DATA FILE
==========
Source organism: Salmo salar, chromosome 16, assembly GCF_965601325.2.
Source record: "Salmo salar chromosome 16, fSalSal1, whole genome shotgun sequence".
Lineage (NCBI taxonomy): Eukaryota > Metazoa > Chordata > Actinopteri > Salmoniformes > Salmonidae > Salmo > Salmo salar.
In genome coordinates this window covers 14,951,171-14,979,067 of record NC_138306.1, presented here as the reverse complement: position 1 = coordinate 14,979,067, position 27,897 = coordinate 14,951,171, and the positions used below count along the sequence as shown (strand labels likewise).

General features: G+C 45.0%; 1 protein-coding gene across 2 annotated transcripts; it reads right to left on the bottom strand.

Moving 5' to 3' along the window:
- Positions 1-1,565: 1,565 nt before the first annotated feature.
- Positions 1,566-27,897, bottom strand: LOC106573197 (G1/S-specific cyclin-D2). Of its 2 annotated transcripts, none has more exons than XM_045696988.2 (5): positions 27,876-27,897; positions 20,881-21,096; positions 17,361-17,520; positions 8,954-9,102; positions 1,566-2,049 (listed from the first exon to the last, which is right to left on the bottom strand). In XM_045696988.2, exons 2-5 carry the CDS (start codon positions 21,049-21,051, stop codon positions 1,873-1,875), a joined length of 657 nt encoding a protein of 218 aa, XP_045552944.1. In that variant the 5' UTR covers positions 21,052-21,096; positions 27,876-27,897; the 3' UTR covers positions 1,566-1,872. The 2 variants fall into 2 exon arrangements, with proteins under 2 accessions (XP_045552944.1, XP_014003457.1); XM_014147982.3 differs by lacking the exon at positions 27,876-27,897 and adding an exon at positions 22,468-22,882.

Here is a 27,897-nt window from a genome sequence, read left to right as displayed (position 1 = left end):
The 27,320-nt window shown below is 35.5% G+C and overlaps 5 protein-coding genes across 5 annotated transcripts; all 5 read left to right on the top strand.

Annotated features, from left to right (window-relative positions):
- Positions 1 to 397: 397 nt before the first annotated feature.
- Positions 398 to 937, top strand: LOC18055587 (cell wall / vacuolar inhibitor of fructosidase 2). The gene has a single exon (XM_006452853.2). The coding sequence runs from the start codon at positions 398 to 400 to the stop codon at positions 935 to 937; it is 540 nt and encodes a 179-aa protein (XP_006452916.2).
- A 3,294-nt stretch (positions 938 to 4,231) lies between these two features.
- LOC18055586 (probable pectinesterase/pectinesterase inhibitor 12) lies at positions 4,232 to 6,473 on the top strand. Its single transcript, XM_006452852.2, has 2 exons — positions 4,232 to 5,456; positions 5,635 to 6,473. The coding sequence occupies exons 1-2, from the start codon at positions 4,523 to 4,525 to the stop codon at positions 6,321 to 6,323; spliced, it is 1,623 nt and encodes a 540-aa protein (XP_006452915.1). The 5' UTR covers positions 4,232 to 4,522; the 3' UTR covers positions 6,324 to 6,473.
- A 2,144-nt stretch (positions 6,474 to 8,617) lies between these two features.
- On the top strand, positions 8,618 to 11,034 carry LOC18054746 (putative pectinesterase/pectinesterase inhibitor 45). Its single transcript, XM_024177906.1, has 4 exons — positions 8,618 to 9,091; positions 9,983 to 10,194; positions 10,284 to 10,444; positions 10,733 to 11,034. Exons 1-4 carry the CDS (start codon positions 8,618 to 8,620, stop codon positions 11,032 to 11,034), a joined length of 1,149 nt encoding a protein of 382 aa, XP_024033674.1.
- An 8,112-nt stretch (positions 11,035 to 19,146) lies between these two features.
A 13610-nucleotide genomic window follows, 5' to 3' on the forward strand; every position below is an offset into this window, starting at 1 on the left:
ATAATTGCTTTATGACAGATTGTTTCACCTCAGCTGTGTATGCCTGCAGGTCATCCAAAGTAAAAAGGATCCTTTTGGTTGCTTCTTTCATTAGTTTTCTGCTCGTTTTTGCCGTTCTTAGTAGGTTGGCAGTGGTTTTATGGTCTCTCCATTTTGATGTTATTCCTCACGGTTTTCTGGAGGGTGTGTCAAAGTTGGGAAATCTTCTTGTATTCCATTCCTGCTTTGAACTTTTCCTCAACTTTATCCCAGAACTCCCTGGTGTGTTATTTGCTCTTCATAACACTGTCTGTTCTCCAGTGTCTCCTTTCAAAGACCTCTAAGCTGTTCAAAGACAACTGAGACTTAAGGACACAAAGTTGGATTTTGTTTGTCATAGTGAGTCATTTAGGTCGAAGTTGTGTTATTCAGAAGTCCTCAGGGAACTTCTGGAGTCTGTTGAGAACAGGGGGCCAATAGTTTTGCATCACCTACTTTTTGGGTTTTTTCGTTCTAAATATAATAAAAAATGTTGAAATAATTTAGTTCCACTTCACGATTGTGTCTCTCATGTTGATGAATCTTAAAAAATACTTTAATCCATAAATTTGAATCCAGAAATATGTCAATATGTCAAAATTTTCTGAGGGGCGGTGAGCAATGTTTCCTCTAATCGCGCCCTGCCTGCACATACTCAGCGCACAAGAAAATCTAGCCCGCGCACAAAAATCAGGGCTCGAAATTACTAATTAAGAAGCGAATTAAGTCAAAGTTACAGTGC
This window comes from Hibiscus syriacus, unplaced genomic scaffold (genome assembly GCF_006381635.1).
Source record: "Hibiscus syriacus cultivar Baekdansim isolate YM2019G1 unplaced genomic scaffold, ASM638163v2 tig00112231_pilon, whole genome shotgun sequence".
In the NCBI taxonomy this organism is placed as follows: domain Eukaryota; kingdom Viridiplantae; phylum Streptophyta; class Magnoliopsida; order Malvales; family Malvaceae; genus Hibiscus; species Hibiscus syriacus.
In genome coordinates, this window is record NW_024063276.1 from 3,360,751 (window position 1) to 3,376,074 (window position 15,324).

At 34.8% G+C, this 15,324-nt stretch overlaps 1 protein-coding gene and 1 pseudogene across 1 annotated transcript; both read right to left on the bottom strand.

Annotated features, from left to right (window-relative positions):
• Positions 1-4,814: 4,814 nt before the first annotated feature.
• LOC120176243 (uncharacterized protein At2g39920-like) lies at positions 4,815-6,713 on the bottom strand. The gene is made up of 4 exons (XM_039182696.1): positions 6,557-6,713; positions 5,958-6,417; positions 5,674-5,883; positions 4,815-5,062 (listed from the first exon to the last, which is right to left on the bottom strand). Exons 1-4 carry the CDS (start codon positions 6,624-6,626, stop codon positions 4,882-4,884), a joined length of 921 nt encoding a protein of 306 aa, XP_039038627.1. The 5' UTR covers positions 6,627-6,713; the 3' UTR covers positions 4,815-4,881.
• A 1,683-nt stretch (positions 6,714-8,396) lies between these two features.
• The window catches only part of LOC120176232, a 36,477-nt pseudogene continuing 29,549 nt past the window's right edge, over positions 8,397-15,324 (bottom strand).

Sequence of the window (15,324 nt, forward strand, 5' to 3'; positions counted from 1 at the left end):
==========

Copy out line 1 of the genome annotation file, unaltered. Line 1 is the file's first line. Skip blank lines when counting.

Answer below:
Source organism: Salmo salar, chromosome 16, assembly GCF_965601325.2.